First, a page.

Hundreds of non-profit groups are calling on the Equator Principles and its member banks to show “ambition and courage” over a new draft of the bank sustainability framework.
The annual meeting of the Equator Principles Association (EPA) takes place from November 18-20 in Singapore and the campaign groups, marshalled by Dutch finance campaign group BankTrack, have written to the association and its 100 member banks as the process to finalise the fourth version of the Principles (EP4) looks set to come to a head.
Signatories to the letter, sent to all Equator Principles members yesterday, includes responsible investment group ShareAction, faith body the Interfaith Center on Corporate Responsibility (ICCR) and ClientEarth, the environmental law firm.
They are calling on banks to endorse the letter and push for updated principles that “will no longer allow the financing of disaster projects”, describing the Singapore meeting as the “last chance for Equator banks to get it right”.
The letter comes as a report from SRI firm Boston Common cast further scrutiny on the banking sector and climate finance.
RI understands that the result of a vote by members on the final draft of the updated principles is expected to come out of the Singapore gathering.
A spokesperson for the EPA didn’t confirm this but said “according to the Governance Rules EPFIs [Equator Principles Financial Institutions] do need to vote on the material changes to the Principles”.
A lack of transparency in the process was criticised by BankTrack’s Director Johan Frijns.
He told RI: “At this point in time, the only clue of where the review process may end are the recommendations in the BSR report based on the stakeholder consultation. As to how and when the EPA will come to decision on the final version is completely unclear even to banks that are to attend next week meeting.”This is a reference to a report commissioned from consulting firm BSR.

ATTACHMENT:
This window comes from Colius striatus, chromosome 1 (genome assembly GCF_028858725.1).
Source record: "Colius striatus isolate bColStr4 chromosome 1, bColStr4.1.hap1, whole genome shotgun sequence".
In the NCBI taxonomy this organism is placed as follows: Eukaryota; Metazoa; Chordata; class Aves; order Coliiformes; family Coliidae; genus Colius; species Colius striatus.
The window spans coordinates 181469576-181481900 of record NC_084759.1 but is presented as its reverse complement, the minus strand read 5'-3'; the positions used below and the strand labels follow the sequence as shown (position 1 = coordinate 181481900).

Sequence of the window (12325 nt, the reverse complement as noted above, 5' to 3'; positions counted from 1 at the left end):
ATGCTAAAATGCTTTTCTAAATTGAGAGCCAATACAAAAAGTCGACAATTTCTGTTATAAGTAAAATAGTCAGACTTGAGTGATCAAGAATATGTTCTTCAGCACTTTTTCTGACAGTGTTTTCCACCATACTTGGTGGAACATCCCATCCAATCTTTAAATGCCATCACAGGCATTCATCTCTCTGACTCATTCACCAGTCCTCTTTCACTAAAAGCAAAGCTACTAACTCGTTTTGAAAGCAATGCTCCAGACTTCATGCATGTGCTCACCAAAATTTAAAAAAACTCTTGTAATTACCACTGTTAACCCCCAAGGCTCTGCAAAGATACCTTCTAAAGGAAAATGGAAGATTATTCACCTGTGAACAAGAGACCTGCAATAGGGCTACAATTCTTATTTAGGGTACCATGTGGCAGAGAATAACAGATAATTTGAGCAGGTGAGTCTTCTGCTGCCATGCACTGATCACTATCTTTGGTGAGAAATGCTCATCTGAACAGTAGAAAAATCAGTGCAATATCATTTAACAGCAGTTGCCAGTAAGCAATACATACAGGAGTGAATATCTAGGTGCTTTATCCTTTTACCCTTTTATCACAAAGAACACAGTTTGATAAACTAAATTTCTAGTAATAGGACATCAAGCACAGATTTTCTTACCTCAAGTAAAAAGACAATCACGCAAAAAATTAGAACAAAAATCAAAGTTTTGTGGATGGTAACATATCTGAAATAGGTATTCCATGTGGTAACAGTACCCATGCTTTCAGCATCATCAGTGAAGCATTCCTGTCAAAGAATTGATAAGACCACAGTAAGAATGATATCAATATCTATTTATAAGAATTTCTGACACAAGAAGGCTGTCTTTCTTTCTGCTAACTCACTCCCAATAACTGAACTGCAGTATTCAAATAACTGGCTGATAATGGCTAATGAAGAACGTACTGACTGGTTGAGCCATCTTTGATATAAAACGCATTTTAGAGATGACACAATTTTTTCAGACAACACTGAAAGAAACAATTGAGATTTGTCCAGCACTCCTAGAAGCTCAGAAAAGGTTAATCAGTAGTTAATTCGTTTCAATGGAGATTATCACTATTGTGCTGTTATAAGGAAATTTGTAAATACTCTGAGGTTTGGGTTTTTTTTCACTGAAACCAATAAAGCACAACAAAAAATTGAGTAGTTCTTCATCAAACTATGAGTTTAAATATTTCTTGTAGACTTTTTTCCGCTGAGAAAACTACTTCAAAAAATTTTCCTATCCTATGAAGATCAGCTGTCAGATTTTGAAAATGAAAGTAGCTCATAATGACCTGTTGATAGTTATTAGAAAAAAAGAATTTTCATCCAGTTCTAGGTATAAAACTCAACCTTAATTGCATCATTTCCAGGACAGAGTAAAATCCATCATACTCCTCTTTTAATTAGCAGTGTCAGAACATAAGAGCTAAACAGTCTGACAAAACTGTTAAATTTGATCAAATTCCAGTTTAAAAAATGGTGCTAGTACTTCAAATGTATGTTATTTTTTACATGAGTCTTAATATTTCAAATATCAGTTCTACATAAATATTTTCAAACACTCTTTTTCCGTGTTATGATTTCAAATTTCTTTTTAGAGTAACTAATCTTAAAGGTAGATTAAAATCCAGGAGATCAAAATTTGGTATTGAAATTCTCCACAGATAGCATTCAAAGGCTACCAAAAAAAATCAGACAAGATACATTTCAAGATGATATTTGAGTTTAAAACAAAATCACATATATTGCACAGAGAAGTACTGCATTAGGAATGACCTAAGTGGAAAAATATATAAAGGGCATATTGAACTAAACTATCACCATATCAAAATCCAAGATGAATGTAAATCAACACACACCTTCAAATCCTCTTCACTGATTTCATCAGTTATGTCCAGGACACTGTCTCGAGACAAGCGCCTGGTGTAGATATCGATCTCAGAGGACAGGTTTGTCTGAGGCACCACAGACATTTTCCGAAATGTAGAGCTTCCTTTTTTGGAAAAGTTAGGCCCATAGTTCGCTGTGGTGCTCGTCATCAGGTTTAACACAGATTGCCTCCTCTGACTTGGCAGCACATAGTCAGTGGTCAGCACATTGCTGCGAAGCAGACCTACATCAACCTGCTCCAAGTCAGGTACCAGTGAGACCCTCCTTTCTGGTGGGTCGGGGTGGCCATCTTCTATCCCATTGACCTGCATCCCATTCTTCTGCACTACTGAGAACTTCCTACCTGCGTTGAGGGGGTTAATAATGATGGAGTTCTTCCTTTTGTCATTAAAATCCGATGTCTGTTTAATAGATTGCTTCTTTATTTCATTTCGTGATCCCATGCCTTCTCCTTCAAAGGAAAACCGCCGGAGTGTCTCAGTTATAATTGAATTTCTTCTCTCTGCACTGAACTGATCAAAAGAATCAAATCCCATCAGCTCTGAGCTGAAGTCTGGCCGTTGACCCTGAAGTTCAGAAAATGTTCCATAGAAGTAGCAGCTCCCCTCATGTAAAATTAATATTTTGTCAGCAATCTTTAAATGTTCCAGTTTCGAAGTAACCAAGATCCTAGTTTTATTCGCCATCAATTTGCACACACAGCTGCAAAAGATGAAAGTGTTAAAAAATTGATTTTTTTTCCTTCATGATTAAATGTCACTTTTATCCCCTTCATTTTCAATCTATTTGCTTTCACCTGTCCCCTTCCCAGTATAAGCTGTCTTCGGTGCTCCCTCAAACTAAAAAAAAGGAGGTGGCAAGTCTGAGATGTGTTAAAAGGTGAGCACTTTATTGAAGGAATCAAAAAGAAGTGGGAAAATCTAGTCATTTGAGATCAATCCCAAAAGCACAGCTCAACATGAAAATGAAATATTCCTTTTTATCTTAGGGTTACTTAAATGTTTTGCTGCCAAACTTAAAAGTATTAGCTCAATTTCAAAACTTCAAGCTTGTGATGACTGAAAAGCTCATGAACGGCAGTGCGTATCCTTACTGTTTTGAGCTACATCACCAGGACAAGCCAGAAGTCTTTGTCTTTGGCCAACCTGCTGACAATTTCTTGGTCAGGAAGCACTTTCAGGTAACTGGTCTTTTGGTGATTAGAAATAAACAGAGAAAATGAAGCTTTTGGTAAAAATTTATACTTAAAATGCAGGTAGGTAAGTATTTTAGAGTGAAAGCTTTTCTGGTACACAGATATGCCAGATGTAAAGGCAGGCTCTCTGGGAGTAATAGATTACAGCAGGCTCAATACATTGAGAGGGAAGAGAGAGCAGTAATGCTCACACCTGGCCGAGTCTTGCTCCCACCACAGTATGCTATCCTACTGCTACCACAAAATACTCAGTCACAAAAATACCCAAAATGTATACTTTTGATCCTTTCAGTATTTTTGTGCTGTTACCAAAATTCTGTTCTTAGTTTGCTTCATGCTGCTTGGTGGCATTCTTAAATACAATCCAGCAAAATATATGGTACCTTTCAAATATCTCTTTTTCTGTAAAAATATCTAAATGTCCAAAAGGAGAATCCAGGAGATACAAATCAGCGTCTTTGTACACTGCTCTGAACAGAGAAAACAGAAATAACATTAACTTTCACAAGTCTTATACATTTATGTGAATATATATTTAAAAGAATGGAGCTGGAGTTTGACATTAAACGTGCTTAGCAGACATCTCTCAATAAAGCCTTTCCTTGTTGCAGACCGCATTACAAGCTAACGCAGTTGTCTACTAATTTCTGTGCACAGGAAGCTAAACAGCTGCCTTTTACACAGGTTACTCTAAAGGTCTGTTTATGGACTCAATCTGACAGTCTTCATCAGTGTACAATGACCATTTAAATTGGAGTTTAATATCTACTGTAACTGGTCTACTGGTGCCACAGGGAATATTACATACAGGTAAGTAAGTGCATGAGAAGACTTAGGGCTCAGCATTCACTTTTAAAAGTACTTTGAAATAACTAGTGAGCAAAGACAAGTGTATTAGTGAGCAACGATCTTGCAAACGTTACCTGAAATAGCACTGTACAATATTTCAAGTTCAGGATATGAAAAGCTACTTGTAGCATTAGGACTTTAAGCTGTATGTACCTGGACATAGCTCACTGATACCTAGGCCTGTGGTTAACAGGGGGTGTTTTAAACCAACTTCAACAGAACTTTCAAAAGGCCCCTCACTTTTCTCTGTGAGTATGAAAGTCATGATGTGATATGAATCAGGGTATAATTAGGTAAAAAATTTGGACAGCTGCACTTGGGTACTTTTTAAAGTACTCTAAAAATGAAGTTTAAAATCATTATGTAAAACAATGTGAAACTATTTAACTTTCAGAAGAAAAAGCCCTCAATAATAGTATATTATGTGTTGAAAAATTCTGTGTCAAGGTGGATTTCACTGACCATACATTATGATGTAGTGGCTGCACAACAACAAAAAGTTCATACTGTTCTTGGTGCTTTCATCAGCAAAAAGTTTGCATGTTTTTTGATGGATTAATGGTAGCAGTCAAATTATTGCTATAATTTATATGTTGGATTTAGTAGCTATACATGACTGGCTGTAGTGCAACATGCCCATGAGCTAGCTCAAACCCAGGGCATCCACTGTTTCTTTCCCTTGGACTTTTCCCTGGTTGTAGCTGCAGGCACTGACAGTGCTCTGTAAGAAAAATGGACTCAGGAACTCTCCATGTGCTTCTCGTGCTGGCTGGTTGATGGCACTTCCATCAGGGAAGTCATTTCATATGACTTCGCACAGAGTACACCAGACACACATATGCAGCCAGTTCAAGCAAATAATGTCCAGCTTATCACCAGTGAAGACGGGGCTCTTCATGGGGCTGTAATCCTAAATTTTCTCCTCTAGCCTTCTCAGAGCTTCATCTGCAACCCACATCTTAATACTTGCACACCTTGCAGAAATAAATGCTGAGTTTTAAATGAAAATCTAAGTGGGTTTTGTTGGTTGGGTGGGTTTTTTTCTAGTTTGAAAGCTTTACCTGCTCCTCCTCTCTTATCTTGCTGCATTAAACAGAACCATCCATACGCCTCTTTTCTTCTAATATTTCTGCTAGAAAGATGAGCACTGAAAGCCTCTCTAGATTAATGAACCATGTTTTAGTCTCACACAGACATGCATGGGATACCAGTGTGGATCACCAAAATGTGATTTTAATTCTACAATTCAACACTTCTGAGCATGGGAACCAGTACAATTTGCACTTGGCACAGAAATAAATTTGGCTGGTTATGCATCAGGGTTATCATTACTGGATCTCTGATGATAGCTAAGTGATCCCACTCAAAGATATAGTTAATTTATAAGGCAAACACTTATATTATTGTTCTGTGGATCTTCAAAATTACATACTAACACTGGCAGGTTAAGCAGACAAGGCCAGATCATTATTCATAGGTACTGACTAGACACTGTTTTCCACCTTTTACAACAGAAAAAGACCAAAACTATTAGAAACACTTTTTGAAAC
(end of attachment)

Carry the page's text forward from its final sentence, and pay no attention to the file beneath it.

The NGOs say they are not privy to the final draft despite having been “constructively engaged” in a two-year review process.
The review, which was announced at the EPA annual meeting in Sao Paulo in 2017, was prompted by pressure from banks, investors and civil society in wake of the Dakota Access Pipeline (DAPL) issue (see RI coverage).
This involved 13 Equator Principles signatories and prompted 10 European banks to pen a highly critical letter to the EPA.
The review process to date has been far from smooth.
Disagreements between members delayed the publication of the draft – which was then criticised by investors and civil society during the consultation. The process was even the target of the Yes Men prankster group.
In its response to the most recent draft, Boston Common argued that without enhanced revisions, the framework would not prevent controversies like DAPL from occurring again, which is a point picked up in the NGO letter.
The letter says that “if the final EP4 closely resembles the draft EP4, it will not put an end to Equator banks’ financing of climate disaster projects; it will not comprehensively ensure the rights of Indigenous Peoples, and it will not deal with other major shortcomings of the Equator Principles that urgently need to be addressed”.
The framework, as it stands, would continue to leave member banks “exposed to precisely the sort of severe reputational and financial risks that application of the Equator Principles is supposed to prevent”.
RI understands that the consultation over the summer had some impact on the final draft to be voted on – particularly around Free Prior and Informed Consent (FPIC) in relation to indigenous peoples’ rights – but that it is unlikely to go as far as investors were asking for.
The spokesperson for the EPA said it was not in position to comment on the letter.